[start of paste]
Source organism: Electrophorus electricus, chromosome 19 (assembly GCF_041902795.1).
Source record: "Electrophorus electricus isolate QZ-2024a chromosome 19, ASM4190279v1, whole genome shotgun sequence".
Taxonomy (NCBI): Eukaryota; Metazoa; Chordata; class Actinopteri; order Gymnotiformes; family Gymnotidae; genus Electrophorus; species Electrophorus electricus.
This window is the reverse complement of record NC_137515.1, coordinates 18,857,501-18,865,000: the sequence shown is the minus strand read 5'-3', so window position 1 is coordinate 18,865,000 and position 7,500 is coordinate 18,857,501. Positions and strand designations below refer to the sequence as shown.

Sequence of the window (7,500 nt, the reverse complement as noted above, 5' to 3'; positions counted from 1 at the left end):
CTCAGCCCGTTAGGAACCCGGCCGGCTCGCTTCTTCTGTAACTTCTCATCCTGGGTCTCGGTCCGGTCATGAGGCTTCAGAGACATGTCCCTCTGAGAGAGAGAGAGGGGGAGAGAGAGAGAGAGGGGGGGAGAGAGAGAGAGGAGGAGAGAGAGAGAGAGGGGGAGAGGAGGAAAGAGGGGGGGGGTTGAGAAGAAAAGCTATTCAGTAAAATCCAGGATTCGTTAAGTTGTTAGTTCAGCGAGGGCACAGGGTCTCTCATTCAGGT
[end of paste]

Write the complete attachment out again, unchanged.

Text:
Source organism: Electrophorus electricus, chromosome 19 (assembly GCF_041902795.1).
Source record: "Electrophorus electricus isolate QZ-2024a chromosome 19, ASM4190279v1, whole genome shotgun sequence".
Taxonomy (NCBI): Eukaryota; Metazoa; Chordata; class Actinopteri; order Gymnotiformes; family Gymnotidae; genus Electrophorus; species Electrophorus electricus.
This window is the reverse complement of record NC_137515.1, coordinates 18,857,501-18,865,000: the sequence shown is the minus strand read 5'-3', so window position 1 is coordinate 18,865,000 and position 7,500 is coordinate 18,857,501. Positions and strand designations below refer to the sequence as shown.

Sequence of the window (7,500 nt, the reverse complement as noted above, 5' to 3'; positions counted from 1 at the left end):
CTCAGCCCGTTAGGAACCCGGCCGGCTCGCTTCTTCTGTAACTTCTCATCCTGGGTCTCGGTCCGGTCATGAGGCTTCAGAGACATGTCCCTCTGAGAGAGAGAGAGGGGGAGAGAGAGAGAGAGGGGGGGAGAGAGAGAGAGGAGGAGAGAGAGAGAGAGGGGGAGAGGAGGAAAGAGGGGGGGGGTTGAGAAGAAAAGCTATTCAGTAAAATCCAGGATTCGTTAAGTTGTTAGTTCAGCGAGGGCACAGGGTCTCTCATTCAGGT